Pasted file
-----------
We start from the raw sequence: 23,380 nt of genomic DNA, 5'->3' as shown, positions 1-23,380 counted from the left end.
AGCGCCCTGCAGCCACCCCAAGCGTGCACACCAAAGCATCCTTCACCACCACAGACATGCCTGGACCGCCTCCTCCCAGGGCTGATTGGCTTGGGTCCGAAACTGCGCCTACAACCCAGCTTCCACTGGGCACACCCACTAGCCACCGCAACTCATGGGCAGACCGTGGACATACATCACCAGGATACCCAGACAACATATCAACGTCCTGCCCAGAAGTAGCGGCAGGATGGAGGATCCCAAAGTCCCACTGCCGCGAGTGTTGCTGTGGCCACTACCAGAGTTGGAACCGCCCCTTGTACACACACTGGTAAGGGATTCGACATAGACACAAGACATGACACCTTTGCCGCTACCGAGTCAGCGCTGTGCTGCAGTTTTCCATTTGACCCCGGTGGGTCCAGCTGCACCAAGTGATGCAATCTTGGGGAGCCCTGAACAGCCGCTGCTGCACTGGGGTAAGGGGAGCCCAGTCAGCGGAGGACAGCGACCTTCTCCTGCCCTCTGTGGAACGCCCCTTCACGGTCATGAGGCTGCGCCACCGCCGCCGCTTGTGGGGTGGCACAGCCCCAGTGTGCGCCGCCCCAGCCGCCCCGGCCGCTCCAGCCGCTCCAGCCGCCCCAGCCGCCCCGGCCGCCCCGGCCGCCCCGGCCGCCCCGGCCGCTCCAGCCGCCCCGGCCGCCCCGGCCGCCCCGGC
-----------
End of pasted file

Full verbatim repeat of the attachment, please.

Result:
We start from the raw sequence: 23,380 nt of genomic DNA, 5'->3' as shown, positions 1-23,380 counted from the left end.
AGCGCCCTGCAGCCACCCCAAGCGTGCACACCAAAGCATCCTTCACCACCACAGACATGCCTGGACCGCCTCCTCCCAGGGCTGATTGGCTTGGGTCCGAAACTGCGCCTACAACCCAGCTTCCACTGGGCACACCCACTAGCCACCGCAACTCATGGGCAGACCGTGGACATACATCACCAGGATACCCAGACAACATATCAACGTCCTGCCCAGAAGTAGCGGCAGGATGGAGGATCCCAAAGTCCCACTGCCGCGAGTGTTGCTGTGGCCACTACCAGAGTTGGAACCGCCCCTTGTACACACACTGGTAAGGGATTCGACATAGACACAAGACATGACACCTTTGCCGCTACCGAGTCAGCGCTGTGCTGCAGTTTTCCATTTGACCCCGGTGGGTCCAGCTGCACCAAGTGATGCAATCTTGGGGAGCCCTGAACAGCCGCTGCTGCACTGGGGTAAGGGGAGCCCAGTCAGCGGAGGACAGCGACCTTCTCCTGCCCTCTGTGGAACGCCCCTTCACGGTCATGAGGCTGCGCCACCGCCGCCGCTTGTGGGGTGGCACAGCCCCAGTGTGCGCCGCCCCAGCCGCCCCGGCCGCTCCAGCCGCTCCAGCCGCCCCAGCCGCCCCGGCCGCCCCGGCCGCCCCGGCCGCCCCGGCCGCTCCAGCCGCCCCGGCCGCCCCGGCCGCCCCGGC